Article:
The Ministry of Justice commissioned me to carry out two Reviews on the importance of families and other relationships to prisoners’ rehabilitation. The Ministry of Justice’s own research shows that for a prisoner who receives visits from a family member, the odds of reoffending are 39% lower than for those who do not.
The first report, on male prisoners (pdf), found an unacceptable inconsistency of respect for the role families can play in boosting rehabilitation and assisting in resettlement across the prison estate. I emphasised a very simple principle of reform that needs to be ‘a golden thread running through the prison system and the agencies that surround it…that relationships are fundamentally important if people are to change.’ Recommendations from this first Review all pushed towards ensuring prison governors, management teams and prison officers of all ranks, as well as the voluntary sector organisations that work in prisons, were better able to work together to help families and prisoners keep in touch and strengthen their relationships.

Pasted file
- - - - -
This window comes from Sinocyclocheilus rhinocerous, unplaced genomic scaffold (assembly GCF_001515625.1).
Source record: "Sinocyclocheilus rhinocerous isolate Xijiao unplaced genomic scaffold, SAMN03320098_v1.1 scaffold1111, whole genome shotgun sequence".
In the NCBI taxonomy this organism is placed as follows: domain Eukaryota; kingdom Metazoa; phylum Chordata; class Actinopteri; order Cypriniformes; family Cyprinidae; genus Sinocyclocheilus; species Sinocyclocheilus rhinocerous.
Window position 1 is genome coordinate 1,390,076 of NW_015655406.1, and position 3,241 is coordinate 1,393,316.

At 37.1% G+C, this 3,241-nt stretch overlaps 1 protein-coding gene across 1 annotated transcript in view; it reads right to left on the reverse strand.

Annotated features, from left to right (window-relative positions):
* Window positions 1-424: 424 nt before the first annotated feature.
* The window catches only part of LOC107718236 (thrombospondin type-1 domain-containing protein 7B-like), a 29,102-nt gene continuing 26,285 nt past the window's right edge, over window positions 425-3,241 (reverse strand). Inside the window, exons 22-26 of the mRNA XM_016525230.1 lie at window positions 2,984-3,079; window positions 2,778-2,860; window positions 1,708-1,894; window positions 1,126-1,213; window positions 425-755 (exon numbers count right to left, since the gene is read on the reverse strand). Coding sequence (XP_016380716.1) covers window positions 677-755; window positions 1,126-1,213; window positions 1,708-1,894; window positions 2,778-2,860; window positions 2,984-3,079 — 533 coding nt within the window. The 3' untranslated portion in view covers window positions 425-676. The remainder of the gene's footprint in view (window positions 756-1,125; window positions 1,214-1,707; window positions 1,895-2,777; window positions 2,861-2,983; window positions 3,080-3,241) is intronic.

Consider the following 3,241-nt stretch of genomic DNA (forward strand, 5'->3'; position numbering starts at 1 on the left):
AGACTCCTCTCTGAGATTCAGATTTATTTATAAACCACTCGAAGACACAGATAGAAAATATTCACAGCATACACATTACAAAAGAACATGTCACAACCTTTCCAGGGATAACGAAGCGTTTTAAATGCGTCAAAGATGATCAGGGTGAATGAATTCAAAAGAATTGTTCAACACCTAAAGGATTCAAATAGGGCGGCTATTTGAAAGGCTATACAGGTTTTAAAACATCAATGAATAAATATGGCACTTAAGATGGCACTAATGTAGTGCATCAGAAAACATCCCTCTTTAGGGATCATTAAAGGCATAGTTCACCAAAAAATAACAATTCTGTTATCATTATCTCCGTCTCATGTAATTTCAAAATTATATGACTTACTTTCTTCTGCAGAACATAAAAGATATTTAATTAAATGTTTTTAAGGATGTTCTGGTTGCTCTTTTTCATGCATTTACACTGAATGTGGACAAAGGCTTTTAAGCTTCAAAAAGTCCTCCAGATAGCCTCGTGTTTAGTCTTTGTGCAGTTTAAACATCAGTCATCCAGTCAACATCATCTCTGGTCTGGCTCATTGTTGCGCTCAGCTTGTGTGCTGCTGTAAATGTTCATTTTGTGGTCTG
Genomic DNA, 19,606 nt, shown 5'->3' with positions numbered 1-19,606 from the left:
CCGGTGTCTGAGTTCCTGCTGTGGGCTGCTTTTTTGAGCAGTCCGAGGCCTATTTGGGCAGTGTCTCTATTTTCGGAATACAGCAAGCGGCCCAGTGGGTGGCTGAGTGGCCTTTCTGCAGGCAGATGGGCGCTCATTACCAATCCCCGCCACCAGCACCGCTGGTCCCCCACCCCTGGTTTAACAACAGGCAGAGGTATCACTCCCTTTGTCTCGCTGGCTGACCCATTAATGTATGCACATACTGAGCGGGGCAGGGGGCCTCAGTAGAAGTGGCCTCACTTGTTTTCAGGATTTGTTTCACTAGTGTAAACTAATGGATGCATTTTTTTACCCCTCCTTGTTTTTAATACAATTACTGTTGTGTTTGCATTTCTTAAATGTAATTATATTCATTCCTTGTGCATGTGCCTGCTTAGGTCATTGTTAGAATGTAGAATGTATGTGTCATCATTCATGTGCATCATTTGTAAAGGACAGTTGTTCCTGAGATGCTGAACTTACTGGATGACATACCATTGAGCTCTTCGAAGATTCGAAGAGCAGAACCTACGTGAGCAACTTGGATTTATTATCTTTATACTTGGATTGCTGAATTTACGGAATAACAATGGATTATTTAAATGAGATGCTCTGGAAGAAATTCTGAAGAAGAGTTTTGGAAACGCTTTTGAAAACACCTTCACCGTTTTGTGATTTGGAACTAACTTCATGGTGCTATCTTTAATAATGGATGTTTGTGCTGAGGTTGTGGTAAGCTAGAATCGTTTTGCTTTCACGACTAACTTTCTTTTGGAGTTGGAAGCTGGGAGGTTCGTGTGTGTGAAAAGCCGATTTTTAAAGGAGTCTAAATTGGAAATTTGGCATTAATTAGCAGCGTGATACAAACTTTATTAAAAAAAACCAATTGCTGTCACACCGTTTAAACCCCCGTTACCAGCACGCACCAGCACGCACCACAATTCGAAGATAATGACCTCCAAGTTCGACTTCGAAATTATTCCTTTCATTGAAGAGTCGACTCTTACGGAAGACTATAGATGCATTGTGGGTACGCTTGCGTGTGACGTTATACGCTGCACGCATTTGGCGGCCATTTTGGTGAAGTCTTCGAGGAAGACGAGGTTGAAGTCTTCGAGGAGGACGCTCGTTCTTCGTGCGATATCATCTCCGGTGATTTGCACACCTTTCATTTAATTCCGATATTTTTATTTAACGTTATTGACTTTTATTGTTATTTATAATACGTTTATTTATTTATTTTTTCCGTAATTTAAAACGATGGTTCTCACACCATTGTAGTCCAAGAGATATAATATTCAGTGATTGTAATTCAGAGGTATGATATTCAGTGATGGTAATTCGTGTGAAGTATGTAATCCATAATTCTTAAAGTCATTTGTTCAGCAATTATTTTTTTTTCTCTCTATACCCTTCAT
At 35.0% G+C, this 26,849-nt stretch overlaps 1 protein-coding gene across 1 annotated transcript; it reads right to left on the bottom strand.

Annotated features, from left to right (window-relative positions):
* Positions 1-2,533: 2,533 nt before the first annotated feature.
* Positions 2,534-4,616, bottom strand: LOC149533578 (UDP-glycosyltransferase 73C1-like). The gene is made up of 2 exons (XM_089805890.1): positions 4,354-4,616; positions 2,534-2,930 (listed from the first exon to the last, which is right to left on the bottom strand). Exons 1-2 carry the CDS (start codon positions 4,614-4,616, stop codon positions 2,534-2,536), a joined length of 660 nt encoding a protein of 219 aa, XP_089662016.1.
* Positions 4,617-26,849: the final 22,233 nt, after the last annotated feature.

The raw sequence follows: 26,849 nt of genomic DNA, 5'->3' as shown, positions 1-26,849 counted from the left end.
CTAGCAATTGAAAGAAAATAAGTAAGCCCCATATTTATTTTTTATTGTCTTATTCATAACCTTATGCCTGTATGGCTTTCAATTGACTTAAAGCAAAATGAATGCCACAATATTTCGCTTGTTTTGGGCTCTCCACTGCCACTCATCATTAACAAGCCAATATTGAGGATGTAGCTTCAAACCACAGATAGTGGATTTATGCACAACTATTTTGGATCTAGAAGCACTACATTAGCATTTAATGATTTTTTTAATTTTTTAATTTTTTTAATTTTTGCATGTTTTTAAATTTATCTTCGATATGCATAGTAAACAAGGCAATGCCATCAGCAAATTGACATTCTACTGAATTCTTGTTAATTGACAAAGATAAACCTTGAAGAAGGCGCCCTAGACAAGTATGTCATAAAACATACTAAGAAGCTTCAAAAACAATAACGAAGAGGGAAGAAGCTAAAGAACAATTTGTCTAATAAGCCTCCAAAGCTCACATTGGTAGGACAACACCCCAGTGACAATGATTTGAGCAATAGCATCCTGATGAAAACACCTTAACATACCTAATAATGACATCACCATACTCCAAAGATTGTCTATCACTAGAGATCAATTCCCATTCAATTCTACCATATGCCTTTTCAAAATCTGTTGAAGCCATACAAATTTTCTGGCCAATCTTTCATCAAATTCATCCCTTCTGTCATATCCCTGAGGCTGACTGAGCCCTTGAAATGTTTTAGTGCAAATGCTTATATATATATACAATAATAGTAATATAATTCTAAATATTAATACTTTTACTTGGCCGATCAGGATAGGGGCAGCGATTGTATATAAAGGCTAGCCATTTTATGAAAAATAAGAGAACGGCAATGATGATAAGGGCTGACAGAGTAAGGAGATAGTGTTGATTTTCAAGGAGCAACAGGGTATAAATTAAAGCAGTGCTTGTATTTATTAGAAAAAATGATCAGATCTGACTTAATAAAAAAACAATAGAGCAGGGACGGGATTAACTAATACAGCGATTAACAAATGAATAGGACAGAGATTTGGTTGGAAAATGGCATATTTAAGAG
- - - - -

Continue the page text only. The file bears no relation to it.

The second report on female offenders (pdf) recommended ways to ensure they could continue in their roles as primary carers and sustain or build other supportive relationships – whether they were in prison, serving sentences in the community or diverted away from the criminal justice system and into rehabilitative services. Issues around women’s relationships directly affect their likelihood of reoffending significantly more frequently than is the case with men.
They have often experienced abuse and trauma which can profoundly impact their ability to develop and sustain healthy, trusting relationships, and this abuse can be ongoing. Therefore, it is essential to know which relationships are ‘rehabilitation assets’ in the life of a female offender and which are toxic
I continue to work with the Prison and Probation Service and the Ministry of Justice to implement the recommendations from both Reviews and regular updates are made available for public scrutiny.